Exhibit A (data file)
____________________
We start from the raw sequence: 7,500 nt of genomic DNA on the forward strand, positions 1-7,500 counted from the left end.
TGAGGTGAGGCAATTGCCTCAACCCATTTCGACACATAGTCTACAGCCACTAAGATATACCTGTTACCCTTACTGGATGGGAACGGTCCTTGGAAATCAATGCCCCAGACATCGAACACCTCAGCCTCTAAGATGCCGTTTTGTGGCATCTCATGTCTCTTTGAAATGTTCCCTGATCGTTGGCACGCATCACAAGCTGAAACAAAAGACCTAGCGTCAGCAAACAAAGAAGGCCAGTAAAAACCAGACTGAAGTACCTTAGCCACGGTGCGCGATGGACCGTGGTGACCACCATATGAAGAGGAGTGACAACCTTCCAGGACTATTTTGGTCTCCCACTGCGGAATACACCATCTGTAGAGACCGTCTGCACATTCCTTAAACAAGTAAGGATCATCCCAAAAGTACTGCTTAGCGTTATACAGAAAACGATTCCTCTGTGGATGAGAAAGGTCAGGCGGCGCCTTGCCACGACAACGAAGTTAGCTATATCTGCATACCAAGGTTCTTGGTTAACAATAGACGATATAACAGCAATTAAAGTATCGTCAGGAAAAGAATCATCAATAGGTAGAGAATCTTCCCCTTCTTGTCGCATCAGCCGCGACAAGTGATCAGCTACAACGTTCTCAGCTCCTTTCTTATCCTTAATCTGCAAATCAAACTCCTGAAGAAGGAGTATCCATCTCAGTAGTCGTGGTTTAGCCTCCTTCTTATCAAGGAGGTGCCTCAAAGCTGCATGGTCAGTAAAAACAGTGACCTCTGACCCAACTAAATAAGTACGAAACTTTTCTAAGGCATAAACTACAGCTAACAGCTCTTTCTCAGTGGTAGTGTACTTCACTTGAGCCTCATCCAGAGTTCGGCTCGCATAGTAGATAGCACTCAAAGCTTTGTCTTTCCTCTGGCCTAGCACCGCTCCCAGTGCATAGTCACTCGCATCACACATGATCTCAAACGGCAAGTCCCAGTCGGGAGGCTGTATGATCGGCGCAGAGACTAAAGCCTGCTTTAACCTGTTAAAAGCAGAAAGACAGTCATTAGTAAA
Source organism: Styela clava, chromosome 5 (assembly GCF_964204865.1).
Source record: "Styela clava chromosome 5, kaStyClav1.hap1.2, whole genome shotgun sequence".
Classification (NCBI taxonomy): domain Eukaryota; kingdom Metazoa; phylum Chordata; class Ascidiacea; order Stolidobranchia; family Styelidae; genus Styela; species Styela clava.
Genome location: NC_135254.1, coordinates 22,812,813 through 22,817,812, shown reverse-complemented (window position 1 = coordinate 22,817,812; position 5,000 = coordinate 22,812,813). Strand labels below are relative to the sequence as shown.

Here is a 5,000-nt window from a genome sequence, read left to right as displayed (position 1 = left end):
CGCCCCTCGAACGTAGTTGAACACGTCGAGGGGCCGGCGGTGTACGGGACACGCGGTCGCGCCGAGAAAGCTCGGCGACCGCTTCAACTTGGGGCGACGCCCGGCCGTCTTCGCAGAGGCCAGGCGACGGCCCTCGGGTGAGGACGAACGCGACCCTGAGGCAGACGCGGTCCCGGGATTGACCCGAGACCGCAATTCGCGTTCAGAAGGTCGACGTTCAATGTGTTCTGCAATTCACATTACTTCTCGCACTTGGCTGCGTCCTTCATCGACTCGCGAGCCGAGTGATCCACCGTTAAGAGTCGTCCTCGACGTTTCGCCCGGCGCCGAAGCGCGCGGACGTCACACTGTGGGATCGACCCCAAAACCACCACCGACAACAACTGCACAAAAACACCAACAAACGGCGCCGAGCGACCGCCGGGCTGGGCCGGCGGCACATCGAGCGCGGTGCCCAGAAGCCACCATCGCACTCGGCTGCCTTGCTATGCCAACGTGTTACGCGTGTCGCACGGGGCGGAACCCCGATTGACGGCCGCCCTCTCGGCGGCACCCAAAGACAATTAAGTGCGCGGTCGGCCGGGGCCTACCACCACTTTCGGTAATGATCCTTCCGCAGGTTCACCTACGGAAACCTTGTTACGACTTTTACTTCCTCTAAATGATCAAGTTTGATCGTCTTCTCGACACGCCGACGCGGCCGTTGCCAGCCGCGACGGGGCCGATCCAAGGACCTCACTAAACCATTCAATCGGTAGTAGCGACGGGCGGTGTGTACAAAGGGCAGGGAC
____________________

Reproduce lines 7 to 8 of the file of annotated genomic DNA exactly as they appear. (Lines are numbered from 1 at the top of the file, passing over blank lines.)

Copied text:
Here is a 5,000-nt window from a genome sequence, read left to right as displayed (position 1 = left end):
CGCCCCTCGAACGTAGTTGAACACGTCGAGGGGCCGGCGGTGTACGGGACACGCGGTCGCGCCGAGAAAGCTCGGCGACCGCTTCAACTTGGGGCGACGCCCGGCCGTCTTCGCAGAGGCCAGGCGACGGCCCTCGGGTGAGGACGAACGCGACCCTGAGGCAGACGCGGTCCCGGGATTGACCCGAGACCGCAATTCGCGTTCAGAAGGTCGACGTTCAATGTGTTCTGCAATTCACATTACTTCTCGCACTTGGCTGCGTCCTTCATCGACTCGCGAGCCGAGTGATCCACCGTTAAGAGTCGTCCTCGACGTTTCGCCCGGCGCCGAAGCGCGCGGACGTCACACTGTGGGATCGACCCCAAAACCACCACCGACAACAACTGCACAAAAACACCAACAAACGGCGCCGAGCGACCGCCGGGCTGGGCCGGCGGCACATCGAGCGCGGTGCCCAGAAGCCACCATCGCACTCGGCTGCCTTGCTATGCCAACGTGTTACGCGTGTCGCACGGGGCGGAACCCCGATTGACGGCCGCCCTCTCGGCGGCACCCAAAGACAATTAAGTGCGCGGTCGGCCGGGGCCTACCACCACTTTCGGTAATGATCCTTCCGCAGGTTCACCTACGGAAACCTTGTTACGACTTTTACTTCCTCTAAATGATCAAGTTTGATCGTCTTCTCGACACGCCGACGCGGCCGTTGCCAGCCGCGACGGGGCCGATCCAAGGACCTCACTAAACCATTCAATCGGTAGTAGCGACGGGCGGTGTGTACAAAGGGCAGGGAC